Teatro, Piazza Cesare Battisti
Cesare Battisti was born in 1875, in Trento, then a part of Austria-Hungary. He became a leader of the "irredentismo" movement that fought for Italian speaking territories, such as the Trento region, to become part of Italy. He was sentenced to death for high treason to Austria and executed in the courtyard of Castello del Buonconsiglio in 1916.
Piazza Cesare Battisti, though in the old city center looks very different. On one side of the square, stands the theater with a very modern look.
Monument in the Piazza Dante, which happens to be a park, unlike other piazzas. Here there is a monument dedicated to Dante Alighieri that provides evidence of the sentiment for which Trento's irredentists, notably Battisti, died.
Peaceful looking church in Trento
But looks can be deceiving.
Excellent Renaissance relief sculpture adorns the exterior of this now unassuming church near Trento ( Trent ) city square. From this very church a decree was issued in AD 1545. The decree established the dreaded Council of Trent, and all of the hatred, murder, plundering, inquisitions, and basic religious intolerances that were spawned by it.
Just visiting this now peaceful church serves as a reminder for us to make tolerance, love, and understanding basic in our human relationships.
Many trains daily to Trento from Venezia, Verona, and Milano.
Stand by the baroque Neptune fountain, sculpted by Francesco Antonio Giongo in 1767 and take a good look around this marvellous square and its buildings. The Cathedral of San Vigilio, with a portico before the front door and a large rosette representing Fortune; Palazzo Pretorio, an embattled building that was an archbishops' residence and now hosts the Diocesan Museum; and the tower Torre Civica, built in 1200 on the ruins of the Roman gate. Another building located in the square is Palazzo Balduini with its rich decorations of garlands of flowers and fruit, This palace dates back to the late 15th century and are the oldest external decorations of the buildings of the city.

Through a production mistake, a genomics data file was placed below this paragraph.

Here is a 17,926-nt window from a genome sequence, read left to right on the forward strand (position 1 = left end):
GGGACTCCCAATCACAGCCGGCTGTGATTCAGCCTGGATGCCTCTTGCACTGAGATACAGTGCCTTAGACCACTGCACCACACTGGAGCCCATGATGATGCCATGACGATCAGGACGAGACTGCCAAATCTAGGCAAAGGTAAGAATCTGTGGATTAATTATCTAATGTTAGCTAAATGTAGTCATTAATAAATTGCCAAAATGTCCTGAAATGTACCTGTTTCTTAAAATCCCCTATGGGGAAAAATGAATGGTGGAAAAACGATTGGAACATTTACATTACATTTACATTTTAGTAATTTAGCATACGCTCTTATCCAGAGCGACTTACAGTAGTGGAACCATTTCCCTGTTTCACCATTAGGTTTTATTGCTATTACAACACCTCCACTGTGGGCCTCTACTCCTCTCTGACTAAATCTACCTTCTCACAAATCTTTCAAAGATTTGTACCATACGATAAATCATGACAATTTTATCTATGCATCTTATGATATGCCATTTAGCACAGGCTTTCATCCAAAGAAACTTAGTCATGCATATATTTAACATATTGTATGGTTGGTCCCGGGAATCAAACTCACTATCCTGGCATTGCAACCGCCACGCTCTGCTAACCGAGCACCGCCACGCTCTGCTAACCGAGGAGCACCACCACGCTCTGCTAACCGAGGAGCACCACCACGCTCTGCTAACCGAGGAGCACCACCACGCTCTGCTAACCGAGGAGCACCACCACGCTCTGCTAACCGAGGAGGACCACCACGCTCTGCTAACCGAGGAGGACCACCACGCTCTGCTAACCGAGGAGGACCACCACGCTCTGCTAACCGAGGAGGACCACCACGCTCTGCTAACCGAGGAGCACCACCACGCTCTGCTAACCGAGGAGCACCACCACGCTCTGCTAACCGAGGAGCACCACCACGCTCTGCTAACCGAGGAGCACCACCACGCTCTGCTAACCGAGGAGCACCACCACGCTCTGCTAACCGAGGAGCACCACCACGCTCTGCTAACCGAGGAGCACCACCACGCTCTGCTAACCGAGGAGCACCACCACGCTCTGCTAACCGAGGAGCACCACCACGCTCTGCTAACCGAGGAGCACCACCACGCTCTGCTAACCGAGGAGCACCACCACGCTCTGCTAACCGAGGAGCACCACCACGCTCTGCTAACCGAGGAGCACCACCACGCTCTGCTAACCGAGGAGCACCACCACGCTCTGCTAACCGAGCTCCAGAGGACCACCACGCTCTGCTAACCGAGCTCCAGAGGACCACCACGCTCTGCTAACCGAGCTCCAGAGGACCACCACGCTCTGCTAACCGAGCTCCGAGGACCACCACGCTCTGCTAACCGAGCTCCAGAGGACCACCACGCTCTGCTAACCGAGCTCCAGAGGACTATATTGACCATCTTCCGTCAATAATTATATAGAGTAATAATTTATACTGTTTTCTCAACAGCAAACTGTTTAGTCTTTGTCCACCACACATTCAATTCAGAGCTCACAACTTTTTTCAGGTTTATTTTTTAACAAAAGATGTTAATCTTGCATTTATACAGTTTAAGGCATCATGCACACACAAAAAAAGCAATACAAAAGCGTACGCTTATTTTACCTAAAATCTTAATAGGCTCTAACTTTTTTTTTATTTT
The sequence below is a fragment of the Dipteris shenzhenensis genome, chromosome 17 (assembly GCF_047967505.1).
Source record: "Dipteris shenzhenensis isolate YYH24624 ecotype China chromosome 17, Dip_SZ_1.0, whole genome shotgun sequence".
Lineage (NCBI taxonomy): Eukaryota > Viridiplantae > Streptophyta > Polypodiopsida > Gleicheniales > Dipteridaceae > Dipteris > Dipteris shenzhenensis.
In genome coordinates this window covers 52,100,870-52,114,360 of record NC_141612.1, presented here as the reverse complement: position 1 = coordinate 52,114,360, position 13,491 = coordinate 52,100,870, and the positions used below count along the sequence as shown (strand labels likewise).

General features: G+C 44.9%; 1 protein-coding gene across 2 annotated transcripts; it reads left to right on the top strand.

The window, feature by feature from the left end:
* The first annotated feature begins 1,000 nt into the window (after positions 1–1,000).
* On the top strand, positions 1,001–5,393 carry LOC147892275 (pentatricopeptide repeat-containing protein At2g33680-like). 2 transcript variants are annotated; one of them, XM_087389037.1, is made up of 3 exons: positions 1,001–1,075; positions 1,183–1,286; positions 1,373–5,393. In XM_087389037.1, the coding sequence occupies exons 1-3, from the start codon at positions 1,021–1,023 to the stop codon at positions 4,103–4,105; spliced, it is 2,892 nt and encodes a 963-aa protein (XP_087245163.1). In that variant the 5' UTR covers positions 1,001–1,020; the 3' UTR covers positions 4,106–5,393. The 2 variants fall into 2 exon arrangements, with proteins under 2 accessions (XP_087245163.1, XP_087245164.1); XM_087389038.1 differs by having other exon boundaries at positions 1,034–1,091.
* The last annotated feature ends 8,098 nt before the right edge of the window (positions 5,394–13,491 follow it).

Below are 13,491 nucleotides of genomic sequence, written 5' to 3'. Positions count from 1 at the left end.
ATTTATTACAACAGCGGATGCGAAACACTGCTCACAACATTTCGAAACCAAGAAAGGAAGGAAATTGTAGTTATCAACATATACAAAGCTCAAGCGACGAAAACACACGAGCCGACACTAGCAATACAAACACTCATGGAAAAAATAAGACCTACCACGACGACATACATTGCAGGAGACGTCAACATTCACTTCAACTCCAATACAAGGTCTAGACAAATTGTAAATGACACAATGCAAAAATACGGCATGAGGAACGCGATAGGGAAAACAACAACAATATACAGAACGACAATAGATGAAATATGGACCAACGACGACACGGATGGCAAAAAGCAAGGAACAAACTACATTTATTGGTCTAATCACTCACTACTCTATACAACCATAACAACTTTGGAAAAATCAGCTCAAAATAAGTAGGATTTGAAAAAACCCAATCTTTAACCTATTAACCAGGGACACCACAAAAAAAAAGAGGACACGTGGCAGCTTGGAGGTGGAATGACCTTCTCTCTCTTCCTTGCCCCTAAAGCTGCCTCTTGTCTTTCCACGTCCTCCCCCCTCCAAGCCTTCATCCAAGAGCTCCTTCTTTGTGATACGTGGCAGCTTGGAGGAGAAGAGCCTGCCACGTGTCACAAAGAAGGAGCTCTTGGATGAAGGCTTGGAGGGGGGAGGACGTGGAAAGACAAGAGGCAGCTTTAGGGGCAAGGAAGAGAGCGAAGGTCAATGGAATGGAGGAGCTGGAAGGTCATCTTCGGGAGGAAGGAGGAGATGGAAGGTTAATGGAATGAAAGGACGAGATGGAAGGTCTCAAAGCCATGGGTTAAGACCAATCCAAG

Palazzo Geremia, frescoes on the 1st level
At the first level, the close up on the first photo shows the city rulers sitting around a table with on the ground, the allegoric picture of Giorgio di Pietrapia (Georg von Ebenstein) that strangles the lion of San Marco
The second photo is considered as a fresco showing either Jules Cesar riding a horse or Marzio Curzio.